Imports help feed hunger for grain
Updated: 2011-03-25 10:09
By Jin Zhu (China Daily)
BEIJING - China ramped up its grain imports last year and its large reserves mean the country will not suffer from a severe shortage in 2011, according to a senior agricultural official.
China's net grain imports, including soybeans, reached more than 60 million tons in 2010.
Of that total, the country imported 54.8 million tons of soybeans last year, which accounted for 60 percent of the world's total, said Chen Xiwen, director of the office for the Communist Party of China Central Committee's Leading Group on Rural Work.
"The import volume (of soybeans) last year was more than any other previous year in the country," Chen said on Thursday at a press conference in Beijing.
The nation also imported 1.57 million tons of corn and 1.2 million tons of wheat last year, statistics from the Ministry of Agriculture showed.
Chen said China has impressively increased its grain imports - chiefly soybeans and corn - in recent years, partly because domestic supply fell away.
"Corn, for instance, experienced a great shortage last year because a severe drought hit Liaoning and Jilin provinces, the country's main corn-producing areas, in 2009 and caused a sharp decrease on output," he said.
"The situation will improve this year because the country had a better corn harvest."
Chen said there is no chance that China will experience a severe shortage of grain this year because of its ample reserves. He said that means prices too will remain stable.
"Some 200 million tons of grain are now in storage, which does not include grain that farmers have not yet placed on the market," he said.
The country will continue to be largely self-sufficient in grain production and will not rely heavily on foreign trade because the volume is quite limited at present, Agriculture Minister Han Changfu said earlier this month.
"For instance, the world's total trade volume in rice only accounts for 15 percent of (China's) domestic rice output. It would not be enough to feed us, even if we could purchase all the rice on the global market," he was quoted as saying by Hong Kong-based Phoenix TV.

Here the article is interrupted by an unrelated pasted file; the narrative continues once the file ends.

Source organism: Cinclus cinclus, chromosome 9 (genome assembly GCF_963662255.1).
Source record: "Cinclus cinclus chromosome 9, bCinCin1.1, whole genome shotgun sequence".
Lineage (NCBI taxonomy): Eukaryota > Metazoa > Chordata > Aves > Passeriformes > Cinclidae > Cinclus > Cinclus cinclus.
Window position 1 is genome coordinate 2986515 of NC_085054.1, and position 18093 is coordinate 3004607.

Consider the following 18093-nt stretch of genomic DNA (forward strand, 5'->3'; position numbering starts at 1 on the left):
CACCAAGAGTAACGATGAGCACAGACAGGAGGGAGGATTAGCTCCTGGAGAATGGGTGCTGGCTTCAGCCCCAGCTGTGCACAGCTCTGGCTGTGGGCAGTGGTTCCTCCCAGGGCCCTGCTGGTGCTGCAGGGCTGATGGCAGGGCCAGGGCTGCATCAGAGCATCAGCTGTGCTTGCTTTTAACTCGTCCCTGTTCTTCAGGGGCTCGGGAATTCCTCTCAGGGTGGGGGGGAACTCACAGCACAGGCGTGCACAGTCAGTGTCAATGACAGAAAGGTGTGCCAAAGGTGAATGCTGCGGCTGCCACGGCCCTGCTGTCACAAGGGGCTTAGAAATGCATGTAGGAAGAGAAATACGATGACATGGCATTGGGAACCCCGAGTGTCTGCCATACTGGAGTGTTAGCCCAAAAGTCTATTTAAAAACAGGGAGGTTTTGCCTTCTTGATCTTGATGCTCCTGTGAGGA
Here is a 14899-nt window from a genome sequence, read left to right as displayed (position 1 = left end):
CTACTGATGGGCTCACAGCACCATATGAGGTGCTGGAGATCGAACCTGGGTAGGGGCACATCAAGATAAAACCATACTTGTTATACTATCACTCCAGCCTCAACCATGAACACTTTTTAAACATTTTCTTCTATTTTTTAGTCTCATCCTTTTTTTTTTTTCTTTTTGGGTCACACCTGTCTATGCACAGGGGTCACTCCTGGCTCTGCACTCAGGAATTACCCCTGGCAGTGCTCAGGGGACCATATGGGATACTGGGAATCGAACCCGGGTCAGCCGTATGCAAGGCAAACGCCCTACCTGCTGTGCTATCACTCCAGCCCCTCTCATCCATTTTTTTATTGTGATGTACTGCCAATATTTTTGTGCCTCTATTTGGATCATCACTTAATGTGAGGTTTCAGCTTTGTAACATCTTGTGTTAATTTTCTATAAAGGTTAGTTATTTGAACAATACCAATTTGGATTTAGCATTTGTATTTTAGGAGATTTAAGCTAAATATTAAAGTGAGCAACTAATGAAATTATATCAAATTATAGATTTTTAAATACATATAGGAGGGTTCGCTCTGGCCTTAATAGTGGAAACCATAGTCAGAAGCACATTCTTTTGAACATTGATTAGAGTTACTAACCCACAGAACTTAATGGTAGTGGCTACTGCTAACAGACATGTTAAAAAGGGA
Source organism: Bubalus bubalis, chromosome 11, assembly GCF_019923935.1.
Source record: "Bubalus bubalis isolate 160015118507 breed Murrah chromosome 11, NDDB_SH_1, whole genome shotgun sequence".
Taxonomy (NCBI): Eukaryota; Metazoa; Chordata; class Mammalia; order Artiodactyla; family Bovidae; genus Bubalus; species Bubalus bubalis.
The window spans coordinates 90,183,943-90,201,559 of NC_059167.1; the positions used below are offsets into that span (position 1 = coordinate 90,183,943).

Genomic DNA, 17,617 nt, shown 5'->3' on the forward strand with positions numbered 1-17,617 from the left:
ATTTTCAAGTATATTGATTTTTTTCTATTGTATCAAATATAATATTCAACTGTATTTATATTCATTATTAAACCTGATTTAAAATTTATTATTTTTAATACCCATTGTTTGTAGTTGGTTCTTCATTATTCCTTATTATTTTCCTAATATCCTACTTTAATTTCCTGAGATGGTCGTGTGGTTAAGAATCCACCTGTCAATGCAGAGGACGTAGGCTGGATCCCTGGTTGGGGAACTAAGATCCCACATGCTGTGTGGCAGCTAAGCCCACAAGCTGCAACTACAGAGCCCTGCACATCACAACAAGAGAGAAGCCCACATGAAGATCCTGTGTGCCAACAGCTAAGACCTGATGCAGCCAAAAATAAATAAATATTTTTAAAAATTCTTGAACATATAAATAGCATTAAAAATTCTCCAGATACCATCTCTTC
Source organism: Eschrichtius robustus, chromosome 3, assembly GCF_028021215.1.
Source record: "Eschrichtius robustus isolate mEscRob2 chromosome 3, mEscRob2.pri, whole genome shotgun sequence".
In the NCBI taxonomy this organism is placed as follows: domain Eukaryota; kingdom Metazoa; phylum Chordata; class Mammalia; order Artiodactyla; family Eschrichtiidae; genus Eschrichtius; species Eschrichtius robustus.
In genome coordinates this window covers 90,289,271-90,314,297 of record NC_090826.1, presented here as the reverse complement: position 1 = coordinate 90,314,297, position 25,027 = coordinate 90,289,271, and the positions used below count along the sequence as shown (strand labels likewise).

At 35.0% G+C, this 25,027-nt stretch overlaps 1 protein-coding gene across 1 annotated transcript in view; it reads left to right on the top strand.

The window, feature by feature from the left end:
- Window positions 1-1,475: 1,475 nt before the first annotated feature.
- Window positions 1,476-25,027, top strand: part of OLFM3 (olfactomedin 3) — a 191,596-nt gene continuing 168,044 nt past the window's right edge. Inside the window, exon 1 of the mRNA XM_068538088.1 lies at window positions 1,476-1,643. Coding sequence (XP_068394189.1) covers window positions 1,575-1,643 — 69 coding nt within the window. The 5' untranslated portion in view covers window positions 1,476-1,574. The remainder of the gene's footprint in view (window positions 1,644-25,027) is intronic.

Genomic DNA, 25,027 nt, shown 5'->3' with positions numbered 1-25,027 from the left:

In 2010, the country's grain output was 546 million tons, a 2.9 percent year-on-year increase. It was the seventh consecutive year that the grain harvest had grown.
China plans to boost annual grain output to 550 million tons by 2020 to ensure adequate supply for its growing population.
Total annual grain output will remain at 540 million tons during the next five years, Chen said.
The country will continue to raise minimum grain purchase prices this year to encourage farmers to grow grain, he added.
Lu Bu, a researcher at the Chinese Academy of Agricultural Sciences, told China Daily on Thursday that the country's continuous increase in grain imports show that the central government is paying more attention to foreign resources that can meet domestic needs.
"Limited available arable land, scarce water resources and rapid urbanization have made it very difficult for China to expand its grain harvest," he said.
"When the country began to obtain grain supplies from both domestic and international markets, more vegetables and fruit could be planted and bring more profits to farmers."
The "Super Moon" arrives at its closest point to the Earth in 2011.
The probability of being exposed to a life-threatening level of radiation is quite slim.
Worried Chinese shoppers stripped stores of salt on radiation fears.